Neurodegeneration with brain iron accumulation (NBIA) is a group of disorders characterized by magnetic resonance imaging (MRI) changes in basal ganglia. Both missense and nonsense mutations have been found in such patients in a gene encoding the mitochondrial pantothenate kinase (PANK2).
We completed a mutation screen in 72 patients with the diagnosis NBIA based on clinical findings and radiological imaging. The entire coding region of the PANK2 gene (20p12.3) was investigated for point mutations and deletions.
We uncovered both mutant alleles in 48 patients. Deletions accounted for 4% of mutated alleles. Patients with two loss-of-function alleles (n = 11) displayed symptoms always at an early stage of life. In the presence of missense mutations (n = 37), the age of onset correlated with residual activity of the pantothenate kinase. Progression of disease measured by loss of ambulation was variable in both groups. We did not observe a strict correlation between the eye-of-the-tiger sign and PANK2 mutations. In 24 patients, no PANK2 mutation was identified.
Deletion screening of PANK2 should be part of the diagnostic spectrum. Factors other than enzymatic residual activity are determining the course of disease. There are strong arguments in favor of locus heterogeneity.
"Although not reaching statistical significance, parkinsonism was more likely to happen in patients with atypical PKAN (42% versus 12%). In general, results in previous studies were concordant with ours   except the prevalence of tremor. Our study showed tremors were more common in atypical PKAN. "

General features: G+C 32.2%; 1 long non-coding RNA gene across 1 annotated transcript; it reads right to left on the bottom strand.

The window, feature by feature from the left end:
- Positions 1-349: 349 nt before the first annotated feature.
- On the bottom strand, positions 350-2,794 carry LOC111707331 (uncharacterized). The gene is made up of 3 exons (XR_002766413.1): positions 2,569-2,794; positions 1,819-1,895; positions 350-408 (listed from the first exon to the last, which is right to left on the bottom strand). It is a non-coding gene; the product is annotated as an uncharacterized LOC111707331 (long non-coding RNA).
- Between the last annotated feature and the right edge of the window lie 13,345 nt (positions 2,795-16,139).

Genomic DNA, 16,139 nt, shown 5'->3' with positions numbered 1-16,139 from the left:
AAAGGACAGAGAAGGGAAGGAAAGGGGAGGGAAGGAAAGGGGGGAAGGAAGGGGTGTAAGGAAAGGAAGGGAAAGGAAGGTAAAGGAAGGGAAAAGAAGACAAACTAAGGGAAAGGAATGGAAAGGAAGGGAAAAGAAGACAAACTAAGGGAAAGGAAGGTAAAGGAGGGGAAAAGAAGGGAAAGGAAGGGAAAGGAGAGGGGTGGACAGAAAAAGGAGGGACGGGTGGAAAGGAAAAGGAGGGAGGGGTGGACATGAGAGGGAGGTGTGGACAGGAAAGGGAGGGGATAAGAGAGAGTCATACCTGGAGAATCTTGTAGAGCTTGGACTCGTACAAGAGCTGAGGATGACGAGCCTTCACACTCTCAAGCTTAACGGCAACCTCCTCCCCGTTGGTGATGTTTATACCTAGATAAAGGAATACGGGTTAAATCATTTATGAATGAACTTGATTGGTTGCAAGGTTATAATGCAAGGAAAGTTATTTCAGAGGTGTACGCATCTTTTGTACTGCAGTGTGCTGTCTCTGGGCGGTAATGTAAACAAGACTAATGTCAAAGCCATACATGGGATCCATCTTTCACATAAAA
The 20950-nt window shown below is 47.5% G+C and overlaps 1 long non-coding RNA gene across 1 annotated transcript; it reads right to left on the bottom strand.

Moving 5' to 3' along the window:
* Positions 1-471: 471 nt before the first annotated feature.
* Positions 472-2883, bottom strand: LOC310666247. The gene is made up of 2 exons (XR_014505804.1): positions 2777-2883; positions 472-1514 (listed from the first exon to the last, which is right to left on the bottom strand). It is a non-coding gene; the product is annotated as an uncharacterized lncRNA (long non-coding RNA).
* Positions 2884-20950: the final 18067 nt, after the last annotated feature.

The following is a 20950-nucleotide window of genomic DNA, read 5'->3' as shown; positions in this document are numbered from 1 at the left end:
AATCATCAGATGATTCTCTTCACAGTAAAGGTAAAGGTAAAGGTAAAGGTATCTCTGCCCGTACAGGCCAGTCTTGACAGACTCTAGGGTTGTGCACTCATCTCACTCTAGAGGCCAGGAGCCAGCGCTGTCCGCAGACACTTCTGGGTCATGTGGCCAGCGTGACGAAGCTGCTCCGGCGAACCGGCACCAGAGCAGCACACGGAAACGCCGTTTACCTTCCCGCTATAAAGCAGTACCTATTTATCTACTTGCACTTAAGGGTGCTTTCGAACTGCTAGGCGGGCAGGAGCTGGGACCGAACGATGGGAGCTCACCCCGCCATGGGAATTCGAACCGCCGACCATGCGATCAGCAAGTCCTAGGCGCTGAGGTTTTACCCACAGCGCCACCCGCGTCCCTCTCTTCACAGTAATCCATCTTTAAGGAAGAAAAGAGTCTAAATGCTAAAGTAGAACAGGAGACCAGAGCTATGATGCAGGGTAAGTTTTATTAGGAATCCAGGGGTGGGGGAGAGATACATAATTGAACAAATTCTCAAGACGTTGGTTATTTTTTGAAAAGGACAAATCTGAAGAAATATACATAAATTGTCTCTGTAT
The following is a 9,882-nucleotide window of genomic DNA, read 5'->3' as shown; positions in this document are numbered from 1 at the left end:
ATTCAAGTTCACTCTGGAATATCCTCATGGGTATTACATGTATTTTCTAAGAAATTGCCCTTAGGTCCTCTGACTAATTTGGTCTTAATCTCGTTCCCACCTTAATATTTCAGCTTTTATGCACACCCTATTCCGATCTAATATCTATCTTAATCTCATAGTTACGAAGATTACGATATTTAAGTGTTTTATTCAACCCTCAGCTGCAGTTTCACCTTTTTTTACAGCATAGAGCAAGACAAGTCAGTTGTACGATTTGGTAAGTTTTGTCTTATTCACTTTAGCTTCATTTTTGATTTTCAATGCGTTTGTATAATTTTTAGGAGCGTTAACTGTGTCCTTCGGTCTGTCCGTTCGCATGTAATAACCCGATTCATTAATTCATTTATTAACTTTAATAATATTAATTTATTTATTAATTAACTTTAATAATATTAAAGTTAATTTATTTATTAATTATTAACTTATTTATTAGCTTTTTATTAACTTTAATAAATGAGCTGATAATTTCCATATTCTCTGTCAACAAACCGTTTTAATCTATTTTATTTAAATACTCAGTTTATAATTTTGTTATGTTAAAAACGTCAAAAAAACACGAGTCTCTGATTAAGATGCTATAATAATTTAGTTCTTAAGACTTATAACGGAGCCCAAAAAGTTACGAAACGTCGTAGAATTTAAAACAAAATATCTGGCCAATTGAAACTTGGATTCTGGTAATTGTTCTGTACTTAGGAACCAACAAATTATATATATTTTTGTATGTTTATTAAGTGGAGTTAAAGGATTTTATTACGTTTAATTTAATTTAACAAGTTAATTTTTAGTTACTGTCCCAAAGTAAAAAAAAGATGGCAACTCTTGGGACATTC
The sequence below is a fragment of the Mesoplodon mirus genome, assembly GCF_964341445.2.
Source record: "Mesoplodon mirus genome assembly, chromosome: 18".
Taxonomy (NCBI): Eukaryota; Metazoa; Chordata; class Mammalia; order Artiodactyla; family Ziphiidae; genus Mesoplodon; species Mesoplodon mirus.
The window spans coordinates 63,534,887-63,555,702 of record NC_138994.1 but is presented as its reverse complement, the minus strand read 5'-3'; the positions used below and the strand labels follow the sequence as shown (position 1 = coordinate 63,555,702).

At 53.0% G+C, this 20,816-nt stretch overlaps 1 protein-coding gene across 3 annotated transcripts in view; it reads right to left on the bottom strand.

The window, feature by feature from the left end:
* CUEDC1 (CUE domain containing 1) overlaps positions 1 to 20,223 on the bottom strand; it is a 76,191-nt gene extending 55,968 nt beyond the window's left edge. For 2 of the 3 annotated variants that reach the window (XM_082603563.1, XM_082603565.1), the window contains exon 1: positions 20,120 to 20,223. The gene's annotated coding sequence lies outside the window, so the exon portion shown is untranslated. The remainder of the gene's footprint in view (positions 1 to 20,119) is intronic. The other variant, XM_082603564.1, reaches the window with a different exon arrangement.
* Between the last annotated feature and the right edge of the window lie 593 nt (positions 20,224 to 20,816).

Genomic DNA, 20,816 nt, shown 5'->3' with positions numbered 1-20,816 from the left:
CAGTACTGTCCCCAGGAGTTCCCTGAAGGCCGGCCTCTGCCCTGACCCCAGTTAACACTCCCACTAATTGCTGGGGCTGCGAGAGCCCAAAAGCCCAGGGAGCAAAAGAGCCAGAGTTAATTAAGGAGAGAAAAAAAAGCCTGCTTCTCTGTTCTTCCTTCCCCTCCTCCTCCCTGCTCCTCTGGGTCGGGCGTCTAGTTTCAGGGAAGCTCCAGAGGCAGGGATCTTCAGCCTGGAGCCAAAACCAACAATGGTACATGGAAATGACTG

[Show abstract][Hide abstract] ABSTRACT: Objectives:
Pantothenate kinase-associated neurodegeneration (PKAN) is a rare disease caused by pantothenate kinase 2 (PANK2, OMIM 606157) mutations. This study is aimed to investigate clinical presentations, pathologies, and genetics in patients with PKAN.
Two patients with PKAN were reported. We reviewed the literature to include additional 19 patients with PKAN in Eastern Asia. These patients were divided into classic and atypical groups by the age of onset. We compared the data on PKAN patients of Asian and Caucasian populations.
We found iron deposits in the globus pallidus in our Patient 1 and a heterozygous truncating mutation (c.1408insT) in Patient 2. Literature review shows that generalized dystonia and bulbar signs are more common in classic PKAN patients, whereas segmental dystonia and tremors are more specific to atypical ones. Asian patients have less complex presentations--lower prevalence of pyramidal signs, mental impairment, and parkinsonism--than Caucasians. D378G in exon 3 is the most frequent mutation (28%) in Asians.
Our study demonstrates that the distribution of dystonia is the major distinction between subgroups of PKAN. Caucasian patients have more complex presentations than Asians. Exon 3 and 4 are hot spots for screening PANK2 mutations in Asian patients.
The Scientific World Journal 11/2013; 2013:860539. DOI:10.1155/2013/860539 · 1.73 Impact Factor